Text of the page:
Aims: Adherence to medicines is vital in treating diseases. Initial medication non-adherence (IMNA) - defined as not obtaining a medication the first time it is prescribed - has been poorly explored. Previous studies show IMNA rates between 6 and 28% in primary care (PC). The aims of this study were to determine prevalence and predictive factors of IMNA in the most prescribed and expensive pharmacotherapeutic groups in the Catalan health system.
Methods: This is a retrospective, register-based cohort study which linked the Catalan PC System (Spain) prescription and invoicing databases. Medication was considered non-initiated when it was not collected from the pharmacy by the end of the month following the one in which it was prescribed. IMNA prevalence was calculated using July 2013-June 2014 prescription data. Predictive factors related to patients, general practitioners and PC centres were identified through multilevel logistic regression analyses. Missing data were attributed using simple imputation.
Results: Some 1.6 million patients with 2.9 million prescriptions were included in the study sample. Total IMNA prevalence was 17.6% of prescriptions. The highest IMNA rate was observed in anilides (22.6%) and the lowest in angiotensin-converting-enzyme (ACE) inhibitors (7.4%). Predictors of IMNA are younger age, American nationality, having a pain-related or mental disorder and being treated by a substitute/resident general practitioner in a resident-training centre.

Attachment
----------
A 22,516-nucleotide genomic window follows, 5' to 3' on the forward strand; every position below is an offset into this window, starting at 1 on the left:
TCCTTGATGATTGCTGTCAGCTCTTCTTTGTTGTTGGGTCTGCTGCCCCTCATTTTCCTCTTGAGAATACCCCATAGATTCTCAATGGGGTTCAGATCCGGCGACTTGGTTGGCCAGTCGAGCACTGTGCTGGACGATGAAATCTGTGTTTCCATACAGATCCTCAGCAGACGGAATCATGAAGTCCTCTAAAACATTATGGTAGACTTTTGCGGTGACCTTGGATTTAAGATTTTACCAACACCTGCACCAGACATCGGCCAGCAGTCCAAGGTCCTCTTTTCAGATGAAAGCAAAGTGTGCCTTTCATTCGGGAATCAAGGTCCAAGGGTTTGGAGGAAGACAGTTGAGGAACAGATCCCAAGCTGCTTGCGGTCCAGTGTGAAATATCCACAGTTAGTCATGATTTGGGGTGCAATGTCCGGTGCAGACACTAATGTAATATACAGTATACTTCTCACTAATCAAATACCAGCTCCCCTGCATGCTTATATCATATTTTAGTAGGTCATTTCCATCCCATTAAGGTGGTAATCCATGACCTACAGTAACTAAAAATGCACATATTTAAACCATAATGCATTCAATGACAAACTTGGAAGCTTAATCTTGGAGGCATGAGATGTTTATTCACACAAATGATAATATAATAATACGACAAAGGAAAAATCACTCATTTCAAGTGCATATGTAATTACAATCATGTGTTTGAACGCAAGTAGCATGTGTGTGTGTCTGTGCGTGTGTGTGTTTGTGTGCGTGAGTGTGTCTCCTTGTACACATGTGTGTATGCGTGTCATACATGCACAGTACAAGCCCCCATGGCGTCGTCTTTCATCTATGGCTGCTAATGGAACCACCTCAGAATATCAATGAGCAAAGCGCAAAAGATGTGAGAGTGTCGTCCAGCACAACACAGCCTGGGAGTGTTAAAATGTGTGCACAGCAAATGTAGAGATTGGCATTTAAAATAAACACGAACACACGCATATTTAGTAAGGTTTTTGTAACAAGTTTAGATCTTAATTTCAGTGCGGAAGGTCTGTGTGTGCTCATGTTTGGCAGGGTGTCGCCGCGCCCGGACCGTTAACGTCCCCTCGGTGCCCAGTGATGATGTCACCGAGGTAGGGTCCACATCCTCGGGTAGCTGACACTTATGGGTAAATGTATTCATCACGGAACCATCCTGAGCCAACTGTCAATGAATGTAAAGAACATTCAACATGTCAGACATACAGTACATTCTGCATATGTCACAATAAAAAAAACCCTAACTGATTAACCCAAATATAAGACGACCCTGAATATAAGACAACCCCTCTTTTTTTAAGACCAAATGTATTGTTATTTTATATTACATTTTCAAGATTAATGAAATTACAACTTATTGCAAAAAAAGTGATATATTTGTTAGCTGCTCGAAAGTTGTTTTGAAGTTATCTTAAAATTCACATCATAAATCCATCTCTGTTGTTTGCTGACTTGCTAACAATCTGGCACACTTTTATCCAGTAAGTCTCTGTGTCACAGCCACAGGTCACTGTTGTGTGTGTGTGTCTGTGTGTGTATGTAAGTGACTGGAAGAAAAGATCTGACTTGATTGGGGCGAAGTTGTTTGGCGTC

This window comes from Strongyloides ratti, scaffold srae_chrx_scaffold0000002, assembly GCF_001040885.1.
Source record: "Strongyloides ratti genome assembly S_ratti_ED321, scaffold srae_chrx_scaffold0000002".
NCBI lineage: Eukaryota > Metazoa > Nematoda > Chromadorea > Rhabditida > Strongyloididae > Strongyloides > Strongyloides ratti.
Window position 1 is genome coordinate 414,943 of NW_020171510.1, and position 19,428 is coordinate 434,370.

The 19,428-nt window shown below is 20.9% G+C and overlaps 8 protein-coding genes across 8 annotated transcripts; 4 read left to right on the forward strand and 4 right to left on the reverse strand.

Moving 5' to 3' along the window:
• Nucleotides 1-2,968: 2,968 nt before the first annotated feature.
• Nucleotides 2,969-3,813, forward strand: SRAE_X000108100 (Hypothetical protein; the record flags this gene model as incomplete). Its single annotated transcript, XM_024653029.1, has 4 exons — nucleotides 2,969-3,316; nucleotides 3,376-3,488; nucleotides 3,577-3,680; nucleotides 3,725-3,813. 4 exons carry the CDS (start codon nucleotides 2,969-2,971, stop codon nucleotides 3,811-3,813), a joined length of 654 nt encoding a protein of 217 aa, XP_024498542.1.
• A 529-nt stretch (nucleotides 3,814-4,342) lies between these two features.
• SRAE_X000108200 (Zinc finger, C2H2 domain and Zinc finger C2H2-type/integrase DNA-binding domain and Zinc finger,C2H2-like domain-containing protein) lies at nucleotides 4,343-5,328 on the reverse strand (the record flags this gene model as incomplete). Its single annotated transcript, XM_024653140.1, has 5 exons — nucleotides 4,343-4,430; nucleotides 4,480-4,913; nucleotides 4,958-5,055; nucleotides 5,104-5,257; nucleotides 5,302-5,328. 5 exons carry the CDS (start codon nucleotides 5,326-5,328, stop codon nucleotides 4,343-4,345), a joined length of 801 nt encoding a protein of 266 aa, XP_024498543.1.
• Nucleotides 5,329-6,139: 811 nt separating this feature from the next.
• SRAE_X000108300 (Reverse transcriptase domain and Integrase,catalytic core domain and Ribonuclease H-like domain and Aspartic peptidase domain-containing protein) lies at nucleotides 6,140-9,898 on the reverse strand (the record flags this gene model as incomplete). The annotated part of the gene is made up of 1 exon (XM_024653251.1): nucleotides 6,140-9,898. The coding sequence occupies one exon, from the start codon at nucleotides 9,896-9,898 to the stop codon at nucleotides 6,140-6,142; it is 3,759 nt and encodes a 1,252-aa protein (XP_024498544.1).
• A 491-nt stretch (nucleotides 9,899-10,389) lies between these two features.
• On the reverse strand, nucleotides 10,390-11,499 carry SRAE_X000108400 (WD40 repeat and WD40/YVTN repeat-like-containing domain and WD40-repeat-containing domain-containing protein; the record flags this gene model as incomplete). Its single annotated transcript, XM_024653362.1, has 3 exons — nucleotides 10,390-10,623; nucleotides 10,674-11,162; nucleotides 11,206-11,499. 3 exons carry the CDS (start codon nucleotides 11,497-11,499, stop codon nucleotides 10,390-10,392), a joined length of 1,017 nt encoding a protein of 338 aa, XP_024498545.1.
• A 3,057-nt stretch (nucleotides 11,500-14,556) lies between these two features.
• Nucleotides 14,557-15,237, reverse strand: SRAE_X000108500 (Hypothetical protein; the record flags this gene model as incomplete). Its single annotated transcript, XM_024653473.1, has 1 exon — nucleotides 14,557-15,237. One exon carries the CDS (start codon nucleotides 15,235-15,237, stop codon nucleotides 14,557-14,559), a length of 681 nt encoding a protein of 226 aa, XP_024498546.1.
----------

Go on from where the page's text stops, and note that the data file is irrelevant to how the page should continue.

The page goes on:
Conclusions: The rate of IMNA is high when all medications are taken into account. Attempts to strengthen trust in resident general practitioners and improve motivation to initiate a needed medication in the general young and older immigrant population should be addressed in Catalan PC.
Keywords: adherence; big data; clinical pharmacology; pharmacoepidemiology; primary care.
© 2017 The British Pharmacological Society.